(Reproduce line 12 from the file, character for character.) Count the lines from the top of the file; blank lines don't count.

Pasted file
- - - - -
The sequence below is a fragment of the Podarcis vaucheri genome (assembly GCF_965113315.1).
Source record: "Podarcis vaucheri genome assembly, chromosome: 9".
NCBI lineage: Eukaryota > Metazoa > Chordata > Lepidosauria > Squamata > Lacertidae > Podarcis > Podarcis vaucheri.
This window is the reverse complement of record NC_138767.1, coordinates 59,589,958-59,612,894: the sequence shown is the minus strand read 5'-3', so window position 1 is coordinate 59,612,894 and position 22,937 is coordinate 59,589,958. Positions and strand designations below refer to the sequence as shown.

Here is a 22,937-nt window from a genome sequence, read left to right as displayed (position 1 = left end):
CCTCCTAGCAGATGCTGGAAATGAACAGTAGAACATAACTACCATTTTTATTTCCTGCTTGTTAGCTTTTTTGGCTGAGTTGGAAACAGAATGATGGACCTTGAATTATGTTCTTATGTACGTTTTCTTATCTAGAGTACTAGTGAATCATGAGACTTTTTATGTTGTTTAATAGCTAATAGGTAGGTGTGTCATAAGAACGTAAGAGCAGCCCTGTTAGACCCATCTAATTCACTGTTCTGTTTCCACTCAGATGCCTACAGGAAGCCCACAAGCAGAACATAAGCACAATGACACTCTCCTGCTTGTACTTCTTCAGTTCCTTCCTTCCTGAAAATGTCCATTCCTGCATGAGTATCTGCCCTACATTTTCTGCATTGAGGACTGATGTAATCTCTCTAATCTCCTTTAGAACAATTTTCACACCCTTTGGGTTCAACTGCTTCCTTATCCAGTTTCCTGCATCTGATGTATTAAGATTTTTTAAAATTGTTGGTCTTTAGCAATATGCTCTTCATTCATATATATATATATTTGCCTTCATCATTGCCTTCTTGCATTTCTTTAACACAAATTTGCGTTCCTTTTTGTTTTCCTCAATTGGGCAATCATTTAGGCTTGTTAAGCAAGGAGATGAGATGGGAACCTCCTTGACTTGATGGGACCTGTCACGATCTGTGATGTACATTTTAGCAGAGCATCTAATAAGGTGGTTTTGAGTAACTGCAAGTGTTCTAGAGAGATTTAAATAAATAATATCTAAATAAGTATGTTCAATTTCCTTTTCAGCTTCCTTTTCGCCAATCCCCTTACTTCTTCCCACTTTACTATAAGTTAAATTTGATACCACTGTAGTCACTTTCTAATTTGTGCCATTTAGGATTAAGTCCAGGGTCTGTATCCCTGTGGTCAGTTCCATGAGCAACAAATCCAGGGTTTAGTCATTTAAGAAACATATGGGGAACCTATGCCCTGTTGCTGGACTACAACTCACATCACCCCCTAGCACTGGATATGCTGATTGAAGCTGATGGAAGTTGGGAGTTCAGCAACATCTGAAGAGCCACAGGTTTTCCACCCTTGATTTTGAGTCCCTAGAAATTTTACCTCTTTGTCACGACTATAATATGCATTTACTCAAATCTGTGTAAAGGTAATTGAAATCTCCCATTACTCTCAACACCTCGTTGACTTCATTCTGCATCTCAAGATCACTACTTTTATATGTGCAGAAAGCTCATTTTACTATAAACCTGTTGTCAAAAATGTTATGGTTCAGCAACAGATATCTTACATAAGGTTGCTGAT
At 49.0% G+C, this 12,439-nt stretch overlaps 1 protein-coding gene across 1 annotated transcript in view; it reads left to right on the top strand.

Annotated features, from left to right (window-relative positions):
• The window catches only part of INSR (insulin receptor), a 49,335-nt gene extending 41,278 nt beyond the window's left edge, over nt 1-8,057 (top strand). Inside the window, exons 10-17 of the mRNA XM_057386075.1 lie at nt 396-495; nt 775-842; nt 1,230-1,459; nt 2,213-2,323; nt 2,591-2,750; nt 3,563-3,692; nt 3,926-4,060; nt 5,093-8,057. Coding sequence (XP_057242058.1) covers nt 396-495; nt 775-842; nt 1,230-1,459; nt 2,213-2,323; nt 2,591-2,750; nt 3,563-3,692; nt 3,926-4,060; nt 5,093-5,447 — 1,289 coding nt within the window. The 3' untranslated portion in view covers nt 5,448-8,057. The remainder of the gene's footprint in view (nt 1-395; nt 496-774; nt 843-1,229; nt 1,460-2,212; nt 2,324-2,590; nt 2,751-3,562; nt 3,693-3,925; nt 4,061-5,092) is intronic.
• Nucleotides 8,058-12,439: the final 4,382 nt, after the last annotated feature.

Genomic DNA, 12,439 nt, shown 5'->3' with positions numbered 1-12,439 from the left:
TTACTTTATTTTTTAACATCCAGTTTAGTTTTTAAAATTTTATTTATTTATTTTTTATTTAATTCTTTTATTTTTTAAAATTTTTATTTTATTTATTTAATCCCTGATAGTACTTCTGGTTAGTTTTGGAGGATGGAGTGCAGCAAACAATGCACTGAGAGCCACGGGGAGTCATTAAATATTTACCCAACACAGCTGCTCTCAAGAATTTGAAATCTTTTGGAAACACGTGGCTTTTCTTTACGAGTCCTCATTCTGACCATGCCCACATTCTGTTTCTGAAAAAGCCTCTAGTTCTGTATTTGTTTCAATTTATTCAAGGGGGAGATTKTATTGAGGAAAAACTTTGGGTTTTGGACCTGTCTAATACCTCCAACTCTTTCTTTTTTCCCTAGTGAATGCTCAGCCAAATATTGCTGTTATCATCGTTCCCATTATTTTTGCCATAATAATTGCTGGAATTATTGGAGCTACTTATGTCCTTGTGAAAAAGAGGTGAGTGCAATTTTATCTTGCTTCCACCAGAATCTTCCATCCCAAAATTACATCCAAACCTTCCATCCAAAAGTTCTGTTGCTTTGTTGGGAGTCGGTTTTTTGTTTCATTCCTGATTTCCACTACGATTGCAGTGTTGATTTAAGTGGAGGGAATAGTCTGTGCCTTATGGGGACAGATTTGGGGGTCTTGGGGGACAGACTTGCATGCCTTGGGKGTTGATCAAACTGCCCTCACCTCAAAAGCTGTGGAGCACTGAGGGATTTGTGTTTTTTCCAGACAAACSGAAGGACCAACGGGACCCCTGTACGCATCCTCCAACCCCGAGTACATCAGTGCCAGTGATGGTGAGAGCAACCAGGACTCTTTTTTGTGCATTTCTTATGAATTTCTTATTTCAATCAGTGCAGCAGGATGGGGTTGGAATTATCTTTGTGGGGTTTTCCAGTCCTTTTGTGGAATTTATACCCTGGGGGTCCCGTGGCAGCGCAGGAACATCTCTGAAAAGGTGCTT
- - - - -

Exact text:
TTACTTTATTTTTTAACATCCAGTTTAGTTTTTAAAATTTTATTTATTTATTTTTTATTTAATTCTTTTATTTTTTAAAATTTTTATTTTATTTATTTAATCCCTGATAGTACTTCTGGTTAGTTTTGGAGGATGGAGTGCAGCAAACAATGCACTGAGAGCCACGGGGAGTCATTAAATATTTACCCAACACAGCTGCTCTCAAGAATTTGAAATCTTTTGGAAACACGTGGCTTTTCTTTACGAGTCCTCATTCTGACCATGCCCACATTCTGTTTCTGAAAAAGCCTCTAGTTCTGTATTTGTTTCAATTTATTCAAGGGGGAGATTKTATTGAGGAAAAACTTTGGGTTTTGGACCTGTCTAATACCTCCAACTCTTTCTTTTTTCCCTAGTGAATGCTCAGCCAAATATTGCTGTTATCATCGTTCCCATTATTTTTGCCATAATAATTGCTGGAATTATTGGAGCTACTTATGTCCTTGTGAAAAAGAGGTGAGTGCAATTTTATCTTGCTTCCACCAGAATCTTCCATCCCAAAATTACATCCAAACCTTCCATCCAAAAGTTCTGTTGCTTTGTTGGGAGTCGGTTTTTTGTTTCATTCCTGATTTCCACTACGATTGCAGTGTTGATTTAAGTGGAGGGAATAGTCTGTGCCTTATGGGGACAGATTTGGGGGTCTTGGGGGACAGACTTGCATGCCTTGGGKGTTGATCAAACTGCCCTCACCTCAAAAGCTGTGGAGCACTGAGGGATTTGTGTTTTTTCCAGACAAACSGAAGGACCAACGGGACCCCTGTACGCATCCTCCAACCCCGAGTACATCAGTGCCAGTGATGGTGAGAGCAACCAGGACTCTTTTTTGTGCATTTCTTATGAATTTCTTATTTCAATCAGTGCAGCAGGATGGGGTTGGAATTATCTTTGTGGGGTTTTCCAGTCCTTTTGTGGAATTTATACCCTGGGGGTCCCGTGGCAGCGCAGGAACATCTCTGAAAAGGTGCTT